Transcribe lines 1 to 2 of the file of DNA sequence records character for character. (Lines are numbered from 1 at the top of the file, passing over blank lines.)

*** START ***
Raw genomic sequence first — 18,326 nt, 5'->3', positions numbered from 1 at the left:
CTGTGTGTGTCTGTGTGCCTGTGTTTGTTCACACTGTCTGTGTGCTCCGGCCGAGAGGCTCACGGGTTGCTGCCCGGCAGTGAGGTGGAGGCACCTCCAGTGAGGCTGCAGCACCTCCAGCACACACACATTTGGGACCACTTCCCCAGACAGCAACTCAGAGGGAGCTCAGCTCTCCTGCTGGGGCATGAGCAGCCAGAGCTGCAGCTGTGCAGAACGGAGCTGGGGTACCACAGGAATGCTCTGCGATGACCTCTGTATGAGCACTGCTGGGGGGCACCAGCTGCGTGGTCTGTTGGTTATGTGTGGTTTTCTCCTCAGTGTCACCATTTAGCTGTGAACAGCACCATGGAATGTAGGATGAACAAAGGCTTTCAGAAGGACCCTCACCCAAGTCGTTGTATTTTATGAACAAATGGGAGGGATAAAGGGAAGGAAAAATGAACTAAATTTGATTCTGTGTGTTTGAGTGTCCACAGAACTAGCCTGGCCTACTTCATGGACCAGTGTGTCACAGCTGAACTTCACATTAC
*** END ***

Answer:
Raw genomic sequence first — 18,326 nt, 5'->3', positions numbered from 1 at the left:
CTGTGTGTGTCTGTGTGCCTGTGTTTGTTCACACTGTCTGTGTGCTCCGGCCGAGAGGCTCACGGGTTGCTGCCCGGCAGTGAGGTGGAGGCACCTCCAGTGAGGCTGCAGCACCTCCAGCACACACACATTTGGGACCACTTCCCCAGACAGCAACTCAGAGGGAGCTCAGCTCTCCTGCTGGGGCATGAGCAGCCAGAGCTGCAGCTGTGCAGAACGGAGCTGGGGTACCACAGGAATGCTCTGCGATGACCTCTGTATGAGCACTGCTGGGGGGCACCAGCTGCGTGGTCTGTTGGTTATGTGTGGTTTTCTCCTCAGTGTCACCATTTAGCTGTGAACAGCACCATGGAATGTAGGATGAACAAAGGCTTTCAGAAGGACCCTCACCCAAGTCGTTGTATTTTATGAACAAATGGGAGGGATAAAGGGAAGGAAAAATGAACTAAATTTGATTCTGTGTGTTTGAGTGTCCACAGAACTAGCCTGGCCTACTTCATGGACCAGTGTGTCACAGCTGAACTTCACATTAC